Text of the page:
Candidates who supported overturning Trump’s defeat are rejected

Republicans made a surprising decision earlier this year to nominate candidates for top statewide jobs in swing states that backed President Donald Trump’s 2020 defeat overturn. Most of those candidates lost in the midterm elections. .

Doug Mastriano, who commissioned buses to take Pennsylvanians to the January 6, 2021 protests in Washington, failed in his bid to become governor of that state. Kristina Karamo, a community college instructor who spread misinformation about voting on Twitter even on Election Day, was squashed by Michigan’s Democratic secretary of state.

Mathew DePerno, an attorney who sued for disseminating Trump’s election lies in Michigan in 2020, he lost his bid to be attorney general of that state. Audrey Trujillo, a political novice who applauded Trump’s challenge to the vote in 2020, was defeated for New Mexico’s secretary of state.

Two of those races remained too close to announce Wednesday: Arizona and Nevada. And in more conservative states, from Indiana to Kansas, electoral conspiracy theorists still held key positions.

Many observers argued that the 2022 midterm elections have shown that endangering democracy is not political success.

“It turns out that trying to nullify an election is not very popular with the American people,” said Whit Ayres, a veteran Republican pollster.

That even extends to Arizona Ayres added, where a prominent former TV news anchor turned election conspiracy theorist, Kari Lake, remains in a right-wing race for governor against Democratic Secretary of State Katie Hobbs, whose campaign has been widely criticized.

“The fact that he is close to a very polished and very good Republican candidate and a very weak and unpolished Democratic candidate tells you how much weight election denial has on a Republican candidate,” Ayres said.

The lies Y conspiracy theories on the elections were buried deep in the Republican field of 2022, with almost a third of the 85 party candidates for governor, secretary of state, and attorney general who embraced Trump’s efforts to overturn his 2020 defeat.

About half of them won, almost all of them incumbents, except for candidates like Kris Kobach, a member of Trump’s voter fraud commission in 2016 who won the race for attorney general in Kansas, and Chuck Gray, a state Rep. of Wyoming who ran unopposed for secretary of state in that heavily Republican state.

More significant are the results in the six states that secured Joe Biden’s victory in 2020 and where Trump and his allies contested his defeat.

In most of those states, as in most of the country, the Secretary of state is the main election official, while the governor and attorney general often play key roles in voting rules and certifying election results.

In Georgia, Trump unsuccessfully endorsed a slate of electoral conspiracy theorists in the May Republican primary, seeking revenge against incumbent Republicans. who rejected their applications to reverse his defeat.

On Tuesday, Trump lost bids to station supporters in three more of those battleground states. In Pennsylvania Mastriano would have had the power to appoint a secretary of state to oversee the vote, but was defeated in the gubernatorial race by Democratic Attorney General Josh Shapiro. In Wisconsin Trump’s pick for Governor Tim Michels lost to Democratic Governor Tony Evers, dooming Republican dreams of dissolve or significantly reform the bipartisan state election commission.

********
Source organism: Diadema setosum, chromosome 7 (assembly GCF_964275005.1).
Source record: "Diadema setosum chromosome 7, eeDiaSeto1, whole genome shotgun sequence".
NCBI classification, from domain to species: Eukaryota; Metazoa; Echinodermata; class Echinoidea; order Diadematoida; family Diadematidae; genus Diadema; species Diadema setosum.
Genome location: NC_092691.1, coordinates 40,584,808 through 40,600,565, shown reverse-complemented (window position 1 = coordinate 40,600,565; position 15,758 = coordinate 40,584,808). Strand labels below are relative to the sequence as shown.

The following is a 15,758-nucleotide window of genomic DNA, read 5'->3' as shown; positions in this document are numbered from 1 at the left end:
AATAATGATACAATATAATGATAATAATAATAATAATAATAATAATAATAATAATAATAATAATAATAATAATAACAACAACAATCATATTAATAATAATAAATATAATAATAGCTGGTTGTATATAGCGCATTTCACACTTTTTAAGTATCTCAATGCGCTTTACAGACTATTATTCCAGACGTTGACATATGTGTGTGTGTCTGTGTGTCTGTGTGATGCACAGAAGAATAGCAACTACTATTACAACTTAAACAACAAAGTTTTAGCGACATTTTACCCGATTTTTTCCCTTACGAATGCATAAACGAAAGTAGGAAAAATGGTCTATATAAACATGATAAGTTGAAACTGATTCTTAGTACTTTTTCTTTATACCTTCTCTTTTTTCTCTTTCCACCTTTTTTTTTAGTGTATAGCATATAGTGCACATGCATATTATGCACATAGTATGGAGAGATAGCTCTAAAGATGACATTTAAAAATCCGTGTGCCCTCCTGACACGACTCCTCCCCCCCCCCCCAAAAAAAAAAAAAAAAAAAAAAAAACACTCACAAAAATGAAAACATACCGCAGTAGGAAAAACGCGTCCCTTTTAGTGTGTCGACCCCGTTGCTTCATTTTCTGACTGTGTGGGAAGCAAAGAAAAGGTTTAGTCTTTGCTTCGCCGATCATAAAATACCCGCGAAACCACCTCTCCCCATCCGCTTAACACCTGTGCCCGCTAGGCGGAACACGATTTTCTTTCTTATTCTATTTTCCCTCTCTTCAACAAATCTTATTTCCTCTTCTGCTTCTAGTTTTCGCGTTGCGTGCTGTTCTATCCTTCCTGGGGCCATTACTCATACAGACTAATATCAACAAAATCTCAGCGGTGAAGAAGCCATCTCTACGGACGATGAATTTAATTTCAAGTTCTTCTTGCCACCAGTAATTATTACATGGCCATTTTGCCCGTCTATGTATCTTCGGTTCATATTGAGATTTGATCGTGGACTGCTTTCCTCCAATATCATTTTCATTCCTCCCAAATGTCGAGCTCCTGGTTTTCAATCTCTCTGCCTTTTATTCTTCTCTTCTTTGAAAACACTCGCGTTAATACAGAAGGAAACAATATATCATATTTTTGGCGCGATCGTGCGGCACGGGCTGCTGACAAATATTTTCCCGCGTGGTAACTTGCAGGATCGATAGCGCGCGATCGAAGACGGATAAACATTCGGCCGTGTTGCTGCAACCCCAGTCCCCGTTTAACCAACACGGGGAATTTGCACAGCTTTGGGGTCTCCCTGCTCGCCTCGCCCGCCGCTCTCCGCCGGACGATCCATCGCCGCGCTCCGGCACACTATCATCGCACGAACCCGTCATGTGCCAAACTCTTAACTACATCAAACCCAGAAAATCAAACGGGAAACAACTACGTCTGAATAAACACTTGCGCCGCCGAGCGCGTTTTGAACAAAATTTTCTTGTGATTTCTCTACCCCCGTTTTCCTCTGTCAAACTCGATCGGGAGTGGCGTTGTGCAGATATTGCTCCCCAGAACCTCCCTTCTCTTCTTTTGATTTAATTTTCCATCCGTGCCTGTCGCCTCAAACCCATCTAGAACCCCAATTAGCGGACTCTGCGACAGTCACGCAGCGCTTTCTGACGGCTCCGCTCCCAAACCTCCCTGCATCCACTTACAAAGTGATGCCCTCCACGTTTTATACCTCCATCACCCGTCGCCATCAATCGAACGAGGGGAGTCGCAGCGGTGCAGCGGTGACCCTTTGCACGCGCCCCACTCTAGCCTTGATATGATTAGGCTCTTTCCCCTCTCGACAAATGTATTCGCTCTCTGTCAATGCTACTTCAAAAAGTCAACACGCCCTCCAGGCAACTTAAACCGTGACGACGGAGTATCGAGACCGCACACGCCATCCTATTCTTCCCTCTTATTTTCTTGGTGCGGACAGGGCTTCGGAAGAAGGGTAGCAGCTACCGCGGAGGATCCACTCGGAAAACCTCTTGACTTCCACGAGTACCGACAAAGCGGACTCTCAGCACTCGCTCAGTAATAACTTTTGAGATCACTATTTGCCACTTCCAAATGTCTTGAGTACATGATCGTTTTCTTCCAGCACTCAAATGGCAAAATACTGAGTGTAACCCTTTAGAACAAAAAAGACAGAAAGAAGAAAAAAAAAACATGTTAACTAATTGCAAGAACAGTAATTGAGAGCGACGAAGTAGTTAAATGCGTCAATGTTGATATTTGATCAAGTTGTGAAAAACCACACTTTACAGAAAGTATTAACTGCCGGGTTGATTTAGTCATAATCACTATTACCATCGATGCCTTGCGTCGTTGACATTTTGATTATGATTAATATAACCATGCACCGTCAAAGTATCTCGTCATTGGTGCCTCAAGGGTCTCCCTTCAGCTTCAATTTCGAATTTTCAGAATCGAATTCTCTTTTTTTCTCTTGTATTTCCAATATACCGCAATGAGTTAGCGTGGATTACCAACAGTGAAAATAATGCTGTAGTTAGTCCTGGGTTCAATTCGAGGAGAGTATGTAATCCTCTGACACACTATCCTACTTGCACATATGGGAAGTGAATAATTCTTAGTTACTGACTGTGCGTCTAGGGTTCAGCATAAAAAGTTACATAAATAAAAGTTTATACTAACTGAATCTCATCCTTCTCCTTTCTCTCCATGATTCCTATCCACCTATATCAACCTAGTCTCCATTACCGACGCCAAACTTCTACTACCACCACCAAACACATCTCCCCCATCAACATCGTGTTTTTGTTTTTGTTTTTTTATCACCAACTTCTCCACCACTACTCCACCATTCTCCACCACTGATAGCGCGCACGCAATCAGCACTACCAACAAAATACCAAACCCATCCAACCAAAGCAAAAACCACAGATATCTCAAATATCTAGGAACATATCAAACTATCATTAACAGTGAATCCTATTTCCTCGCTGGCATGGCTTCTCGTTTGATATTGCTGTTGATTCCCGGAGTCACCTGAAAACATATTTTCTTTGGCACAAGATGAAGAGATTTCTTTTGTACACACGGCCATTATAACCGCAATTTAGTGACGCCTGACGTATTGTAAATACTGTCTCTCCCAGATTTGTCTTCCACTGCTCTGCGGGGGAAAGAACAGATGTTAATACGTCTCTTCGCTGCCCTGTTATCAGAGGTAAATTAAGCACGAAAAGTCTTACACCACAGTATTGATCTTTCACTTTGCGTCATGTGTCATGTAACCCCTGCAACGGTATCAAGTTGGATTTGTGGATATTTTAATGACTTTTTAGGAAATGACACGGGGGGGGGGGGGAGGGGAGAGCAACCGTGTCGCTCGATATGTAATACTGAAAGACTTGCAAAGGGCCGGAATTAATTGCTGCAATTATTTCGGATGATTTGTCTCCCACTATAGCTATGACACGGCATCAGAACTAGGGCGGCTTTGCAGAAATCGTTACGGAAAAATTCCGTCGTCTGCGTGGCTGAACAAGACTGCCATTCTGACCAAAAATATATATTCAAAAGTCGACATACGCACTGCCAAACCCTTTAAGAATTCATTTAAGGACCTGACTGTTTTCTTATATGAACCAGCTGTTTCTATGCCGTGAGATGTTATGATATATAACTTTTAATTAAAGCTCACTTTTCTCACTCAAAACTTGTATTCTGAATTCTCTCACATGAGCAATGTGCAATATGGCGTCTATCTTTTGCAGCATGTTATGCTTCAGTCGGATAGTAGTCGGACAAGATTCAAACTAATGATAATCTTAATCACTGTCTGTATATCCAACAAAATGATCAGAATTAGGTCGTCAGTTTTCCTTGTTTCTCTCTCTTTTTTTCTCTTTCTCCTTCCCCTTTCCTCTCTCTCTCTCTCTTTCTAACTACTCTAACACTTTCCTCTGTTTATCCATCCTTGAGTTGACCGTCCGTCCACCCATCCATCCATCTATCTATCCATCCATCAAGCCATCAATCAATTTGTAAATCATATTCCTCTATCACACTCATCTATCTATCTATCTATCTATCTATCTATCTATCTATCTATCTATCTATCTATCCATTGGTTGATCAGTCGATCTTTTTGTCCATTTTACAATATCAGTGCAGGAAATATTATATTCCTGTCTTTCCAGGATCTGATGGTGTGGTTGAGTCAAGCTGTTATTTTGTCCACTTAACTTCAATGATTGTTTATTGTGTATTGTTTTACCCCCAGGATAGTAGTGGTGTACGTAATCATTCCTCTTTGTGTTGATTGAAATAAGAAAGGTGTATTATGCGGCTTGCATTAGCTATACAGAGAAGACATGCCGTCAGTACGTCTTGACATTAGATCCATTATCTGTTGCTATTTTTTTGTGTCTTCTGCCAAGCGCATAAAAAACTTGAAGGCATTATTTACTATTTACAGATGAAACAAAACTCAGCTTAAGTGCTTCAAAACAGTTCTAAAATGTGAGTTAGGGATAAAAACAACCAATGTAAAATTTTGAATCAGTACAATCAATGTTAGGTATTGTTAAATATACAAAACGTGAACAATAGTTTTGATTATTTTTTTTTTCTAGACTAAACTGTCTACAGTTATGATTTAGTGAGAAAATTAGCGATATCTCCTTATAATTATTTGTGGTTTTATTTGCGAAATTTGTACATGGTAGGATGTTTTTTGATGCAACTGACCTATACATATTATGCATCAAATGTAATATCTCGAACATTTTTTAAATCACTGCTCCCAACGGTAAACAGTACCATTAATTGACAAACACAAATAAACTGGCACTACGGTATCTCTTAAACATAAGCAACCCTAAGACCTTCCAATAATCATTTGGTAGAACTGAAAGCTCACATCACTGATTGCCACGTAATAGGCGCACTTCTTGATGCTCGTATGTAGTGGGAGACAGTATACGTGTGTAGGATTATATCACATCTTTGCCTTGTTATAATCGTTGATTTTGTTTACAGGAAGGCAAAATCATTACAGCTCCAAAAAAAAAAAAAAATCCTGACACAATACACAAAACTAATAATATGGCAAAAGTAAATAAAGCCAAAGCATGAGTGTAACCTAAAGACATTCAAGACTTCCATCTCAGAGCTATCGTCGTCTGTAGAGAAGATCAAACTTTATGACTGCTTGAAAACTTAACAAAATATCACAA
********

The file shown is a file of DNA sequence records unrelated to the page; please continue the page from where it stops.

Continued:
In Michigan, Karamo and DePerno had been key players in the spread of misinformation on Trump’s loss in 2020. Along with Tudor Dixon, the party’s gubernatorial candidate who repeated Trump’s election lies, they provided a drag on the Republican ticket that helped the Democrats take complete control. of the House of Representatives for the first time in decades.

In two other competitive states, Minnesota and New Mexico, Republican candidates for secretary of state who echoed Trump’s election lies lost resoundingly, performing worse than their respective tickets.

“There are more pro-democracy Americans than non-Democrats, who look at the Republican Party and say, ‘That’s not for me,’ and that was confirmed last night,” said former Michigan president Jeff Timmers. Republican Party.

Nevada and Arizona will continue to test that idea as ballots are counted in their close races for top statewide seats.

Nevada is where former state legislator Jim Marchant he organized a coalition of electoral conspiracy theorists to run for polling places across the country as he himself ran for his state’s secretary of state.

Democracy advocates were optimistic Wednesday, especially as some Republicans admitted their losses without alleging massive fraud.

“We’re seeing a bit of a fight for the right message” among online election deniers, said Emma Steiner, who monitors disinformation for Common Cause.

He said concessions from candidates like Dixon in Michigan and Mehmet Oz in Pennsylvania make it “a little harder for election deniers to continue.”

But even as supporters celebrated, they kept a wary eye on Arizona and Nevada and acknowledged that Trump has inflicted serious damage on the trust in democracy that helps bind the country together.

“Certainly, election denial is alive and well, and this is an ongoing threat,” said Joanna Lydgate of United States, which has sought to publicize the danger of election conspiracy theorists. But he took comfort in Tuesday’s results.

“It was a very good night for democracy,” Lydgate said.